Welcome to Cider Culture’s column about DIY cider making. Our intrepid cider reporter, Samantha (who’s also an at-home cider-making experimenter), will share her tips, thoughts, frustrations, victories and insights into the DIY magic it takes to turn apples into a mind-bending beverage. Check out her first, second and third installments to catch up on the topics discussed so far.
Yes, it may be the name of the best party game, but can you actually compare apples to apples? In yet another example of the magical power of apples, when it comes to flavor, no two varieties of apples are quite alike!
The flavor profile of each apple is broad; specific varieties are enhanced with their own unique characteristics. All apples have some kind of balance between tart and sweet, but the varying degree of each property, including the texture and flavor notes, play a part in differentiating the styles.
Some apples are best for eating raw; some have flavors that can take your apple pie to the next level. Most apples can be used in creating flavorful hard cider, but there are a few specific varieties that work best as cider apples. Galas, Gravensteins, Newtown Pippins, Rome Beauties and Winesaps are a few common varieties that can add amazing nuances and depth to hard cider. Though you won’t often find more than a few standard apple types in a regular grocery store, some specialty markets carry an expanded selection. This also offers a great reason to go apple picking at a local orchard, check out your neighborhood farmers market or to get to know a local farmer who may be willing to sell you heirloom apples in bulk.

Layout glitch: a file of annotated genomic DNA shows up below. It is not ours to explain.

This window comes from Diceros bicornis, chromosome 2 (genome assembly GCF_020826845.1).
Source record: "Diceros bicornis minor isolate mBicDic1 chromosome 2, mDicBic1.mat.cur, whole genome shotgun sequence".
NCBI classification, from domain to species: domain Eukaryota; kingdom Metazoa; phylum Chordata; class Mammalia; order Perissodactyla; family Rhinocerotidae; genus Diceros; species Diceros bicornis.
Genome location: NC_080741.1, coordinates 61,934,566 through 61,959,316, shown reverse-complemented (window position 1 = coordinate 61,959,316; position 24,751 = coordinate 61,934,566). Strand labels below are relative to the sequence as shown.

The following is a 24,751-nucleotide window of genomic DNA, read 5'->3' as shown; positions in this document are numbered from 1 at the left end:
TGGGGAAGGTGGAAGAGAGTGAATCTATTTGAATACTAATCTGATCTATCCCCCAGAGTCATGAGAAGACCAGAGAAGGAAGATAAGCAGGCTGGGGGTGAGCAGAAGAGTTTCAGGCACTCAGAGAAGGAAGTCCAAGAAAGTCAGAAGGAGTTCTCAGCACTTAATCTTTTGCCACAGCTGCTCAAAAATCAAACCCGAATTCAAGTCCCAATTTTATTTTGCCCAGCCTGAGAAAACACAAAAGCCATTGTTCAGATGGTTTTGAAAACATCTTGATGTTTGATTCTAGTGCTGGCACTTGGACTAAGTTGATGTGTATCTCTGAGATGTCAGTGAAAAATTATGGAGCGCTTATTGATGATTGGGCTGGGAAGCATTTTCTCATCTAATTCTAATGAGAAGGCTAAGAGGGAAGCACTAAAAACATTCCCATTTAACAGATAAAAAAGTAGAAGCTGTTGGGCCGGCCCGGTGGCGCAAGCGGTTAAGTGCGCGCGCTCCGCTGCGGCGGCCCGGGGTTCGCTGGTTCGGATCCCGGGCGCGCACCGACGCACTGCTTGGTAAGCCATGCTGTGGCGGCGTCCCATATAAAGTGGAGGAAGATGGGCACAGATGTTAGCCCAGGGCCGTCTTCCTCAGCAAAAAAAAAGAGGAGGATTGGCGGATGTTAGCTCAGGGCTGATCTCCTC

Are you trying to choose the proper apple for your cider making or holiday baking? It doesn’t have to be difficult! Take a look at our apple style chart:
|Braeburn||Baking, Dried, Fresh Eating, Sauces||Splendidly tart with hints of sweetness, these are very crisp and juicy. Very aromatic and tall in shape. Best for eating fresh or baking holiday pies.|
|Cortland||Apple Butter, Fresh-Eating Pies, Salads, Sauces||Deriving from the McIntosh variety, these apples are deliciously tangy, tart and juicy. Offer crisp texture with every bite and are larger in size than their McIntosh cousin. Best for eating fresh and for apple walnut salads.|